Farmer pessimism outweighs optimism

Todd Charteris
Todd Charteris
New Zealand farmer confidence may have rebounded as concerns about Covid-19 ease but it still remains deep in negative territory.

More farmers are pessimistic than optimistic about the year ahead, Rabobank’s latest quarterly rural confidence survey shows.

In the survey Covid-19 was cited as a key concern by 38% of farmers with a pessimistic outlook on the agricultural economy, well back on 84% in mid-March when the pandemic was taking hold across the world.

In a statement, Rabobank New Zealand chief executive Todd Charteris said the fall, and then rise, in overall farmer confidence reflected positively on the industry’s response to the significant challenges faced in recent months.

"While most New Zealand farmers have been adversely impacted by Covid-19, the industry has done a fantastic job of coming together to lessen the extent of these impacts," Mr Charteris said.

A further contributor to improved confidence was reduced farmer concern over Government policy. There was also a "significant" number of verbatim responses from farmers flagging the country’s increased economic reliance on agriculture and general public appreciation of the industry as key reasons for optimism, he said.

Investment intentions were up marginally from the last quarter but remained at net negative levels overall. Sheep and beef farmers were more optimistic about the prospects of their own businesses than earlier in the year, while dairy farmers and horticulturists were more pessimistic.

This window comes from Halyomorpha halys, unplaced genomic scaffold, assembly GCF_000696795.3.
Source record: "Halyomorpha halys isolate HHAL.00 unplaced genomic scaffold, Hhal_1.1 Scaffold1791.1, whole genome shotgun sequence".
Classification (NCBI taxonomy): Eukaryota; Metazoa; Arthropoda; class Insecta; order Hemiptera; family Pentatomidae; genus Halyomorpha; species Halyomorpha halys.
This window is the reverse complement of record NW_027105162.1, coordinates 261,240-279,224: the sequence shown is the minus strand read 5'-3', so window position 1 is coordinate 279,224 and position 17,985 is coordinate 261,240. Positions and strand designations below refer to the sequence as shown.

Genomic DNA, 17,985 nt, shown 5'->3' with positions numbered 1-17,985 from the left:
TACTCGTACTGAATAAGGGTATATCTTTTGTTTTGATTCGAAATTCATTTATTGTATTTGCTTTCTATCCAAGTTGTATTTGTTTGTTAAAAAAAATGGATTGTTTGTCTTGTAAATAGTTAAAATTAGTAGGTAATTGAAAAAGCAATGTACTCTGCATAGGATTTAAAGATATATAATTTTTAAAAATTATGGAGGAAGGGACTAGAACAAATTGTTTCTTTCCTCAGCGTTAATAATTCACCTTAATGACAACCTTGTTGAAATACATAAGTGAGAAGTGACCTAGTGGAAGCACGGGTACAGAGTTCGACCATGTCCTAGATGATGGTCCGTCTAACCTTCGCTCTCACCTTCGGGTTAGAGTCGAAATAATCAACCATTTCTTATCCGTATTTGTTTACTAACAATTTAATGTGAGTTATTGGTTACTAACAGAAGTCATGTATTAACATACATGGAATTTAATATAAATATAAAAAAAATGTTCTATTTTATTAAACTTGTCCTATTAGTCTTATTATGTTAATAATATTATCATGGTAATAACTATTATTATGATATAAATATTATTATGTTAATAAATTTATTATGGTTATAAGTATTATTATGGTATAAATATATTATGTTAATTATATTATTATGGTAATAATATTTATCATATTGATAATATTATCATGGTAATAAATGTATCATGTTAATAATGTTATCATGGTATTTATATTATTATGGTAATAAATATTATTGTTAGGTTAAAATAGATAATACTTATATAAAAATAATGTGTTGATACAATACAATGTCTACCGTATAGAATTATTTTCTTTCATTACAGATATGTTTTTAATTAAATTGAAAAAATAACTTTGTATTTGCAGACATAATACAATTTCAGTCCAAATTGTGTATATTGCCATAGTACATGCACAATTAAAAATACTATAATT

Meanwhile, sheep and beef farm input prices rose at a very slow pace in the year to March. On-farm inflation was 0.4%, according to the latest Beef + Lamb New Zealand Economic Service sheep and beef on-farm inflation report.

The report identified annual changes in the prices of goods and services bought by New Zealand sheep and beef farms. B+LNZ Economic Service chief economist Andrew Burtt said large falls in interest rates held on-farm inflation at a low 0.4%.

Of the 16 input categories, prices increased for 12 and decreased for four — fertiliser, lime and seeds; fuel; electricity; and interest — though the decreases were insignificant except for interest, which fell 7.2%, Mr Burtt said.

The most significant price increases were for insurance (+5%); repairs, maintenance and vehicles (+4.2%); rates (+3.7%); and animal health (+3.7%).

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